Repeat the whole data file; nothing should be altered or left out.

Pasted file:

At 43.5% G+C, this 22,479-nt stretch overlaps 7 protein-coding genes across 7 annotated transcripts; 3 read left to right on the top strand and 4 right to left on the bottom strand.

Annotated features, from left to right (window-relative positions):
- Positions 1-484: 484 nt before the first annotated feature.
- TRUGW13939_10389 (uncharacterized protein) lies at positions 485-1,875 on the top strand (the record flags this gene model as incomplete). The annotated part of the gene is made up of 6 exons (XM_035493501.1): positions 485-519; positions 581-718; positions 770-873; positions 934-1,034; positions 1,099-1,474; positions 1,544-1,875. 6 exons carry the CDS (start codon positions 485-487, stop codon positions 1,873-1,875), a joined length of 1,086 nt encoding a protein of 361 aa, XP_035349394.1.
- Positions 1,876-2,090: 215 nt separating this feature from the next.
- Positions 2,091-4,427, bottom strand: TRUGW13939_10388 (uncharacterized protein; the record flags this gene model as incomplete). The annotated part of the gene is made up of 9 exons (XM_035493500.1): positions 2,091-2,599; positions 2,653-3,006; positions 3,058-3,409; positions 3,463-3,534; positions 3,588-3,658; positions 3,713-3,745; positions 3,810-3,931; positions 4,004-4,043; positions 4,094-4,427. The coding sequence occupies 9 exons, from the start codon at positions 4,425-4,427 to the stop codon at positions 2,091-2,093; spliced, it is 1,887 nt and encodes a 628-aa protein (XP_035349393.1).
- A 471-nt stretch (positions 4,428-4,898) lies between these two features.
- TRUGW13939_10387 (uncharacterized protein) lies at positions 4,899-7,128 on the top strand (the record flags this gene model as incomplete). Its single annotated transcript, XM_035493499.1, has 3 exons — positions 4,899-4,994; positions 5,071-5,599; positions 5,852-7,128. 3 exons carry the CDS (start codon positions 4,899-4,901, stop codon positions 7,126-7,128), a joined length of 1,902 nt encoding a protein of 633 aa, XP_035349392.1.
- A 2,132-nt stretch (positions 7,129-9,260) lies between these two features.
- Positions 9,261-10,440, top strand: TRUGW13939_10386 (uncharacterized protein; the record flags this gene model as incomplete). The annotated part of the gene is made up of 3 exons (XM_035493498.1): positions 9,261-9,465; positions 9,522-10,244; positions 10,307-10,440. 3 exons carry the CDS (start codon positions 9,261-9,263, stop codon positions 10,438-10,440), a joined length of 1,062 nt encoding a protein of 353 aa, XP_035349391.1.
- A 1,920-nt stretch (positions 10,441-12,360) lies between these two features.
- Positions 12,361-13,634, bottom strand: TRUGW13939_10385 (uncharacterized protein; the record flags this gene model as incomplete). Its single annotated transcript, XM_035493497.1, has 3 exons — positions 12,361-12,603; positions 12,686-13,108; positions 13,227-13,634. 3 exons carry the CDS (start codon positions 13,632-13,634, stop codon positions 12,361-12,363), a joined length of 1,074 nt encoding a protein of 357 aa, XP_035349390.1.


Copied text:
At 43.5% G+C, this 22,479-nt stretch overlaps 7 protein-coding genes across 7 annotated transcripts; 3 read left to right on the top strand and 4 right to left on the bottom strand.

Annotated features, from left to right (window-relative positions):
- Positions 1-484: 484 nt before the first annotated feature.
- TRUGW13939_10389 (uncharacterized protein) lies at positions 485-1,875 on the top strand (the record flags this gene model as incomplete). The annotated part of the gene is made up of 6 exons (XM_035493501.1): positions 485-519; positions 581-718; positions 770-873; positions 934-1,034; positions 1,099-1,474; positions 1,544-1,875. 6 exons carry the CDS (start codon positions 485-487, stop codon positions 1,873-1,875), a joined length of 1,086 nt encoding a protein of 361 aa, XP_035349394.1.
- Positions 1,876-2,090: 215 nt separating this feature from the next.
- Positions 2,091-4,427, bottom strand: TRUGW13939_10388 (uncharacterized protein; the record flags this gene model as incomplete). The annotated part of the gene is made up of 9 exons (XM_035493500.1): positions 2,091-2,599; positions 2,653-3,006; positions 3,058-3,409; positions 3,463-3,534; positions 3,588-3,658; positions 3,713-3,745; positions 3,810-3,931; positions 4,004-4,043; positions 4,094-4,427. The coding sequence occupies 9 exons, from the start codon at positions 4,425-4,427 to the stop codon at positions 2,091-2,093; spliced, it is 1,887 nt and encodes a 628-aa protein (XP_035349393.1).
- A 471-nt stretch (positions 4,428-4,898) lies between these two features.
- TRUGW13939_10387 (uncharacterized protein) lies at positions 4,899-7,128 on the top strand (the record flags this gene model as incomplete). Its single annotated transcript, XM_035493499.1, has 3 exons — positions 4,899-4,994; positions 5,071-5,599; positions 5,852-7,128. 3 exons carry the CDS (start codon positions 4,899-4,901, stop codon positions 7,126-7,128), a joined length of 1,902 nt encoding a protein of 633 aa, XP_035349392.1.
- A 2,132-nt stretch (positions 7,129-9,260) lies between these two features.
- Positions 9,261-10,440, top strand: TRUGW13939_10386 (uncharacterized protein; the record flags this gene model as incomplete). The annotated part of the gene is made up of 3 exons (XM_035493498.1): positions 9,261-9,465; positions 9,522-10,244; positions 10,307-10,440. 3 exons carry the CDS (start codon positions 9,261-9,263, stop codon positions 10,438-10,440), a joined length of 1,062 nt encoding a protein of 353 aa, XP_035349391.1.
- A 1,920-nt stretch (positions 10,441-12,360) lies between these two features.
- Positions 12,361-13,634, bottom strand: TRUGW13939_10385 (uncharacterized protein; the record flags this gene model as incomplete). Its single annotated transcript, XM_035493497.1, has 3 exons — positions 12,361-12,603; positions 12,686-13,108; positions 13,227-13,634. 3 exons carry the CDS (start codon positions 13,632-13,634, stop codon positions 12,361-12,363), a joined length of 1,074 nt encoding a protein of 357 aa, XP_035349390.1.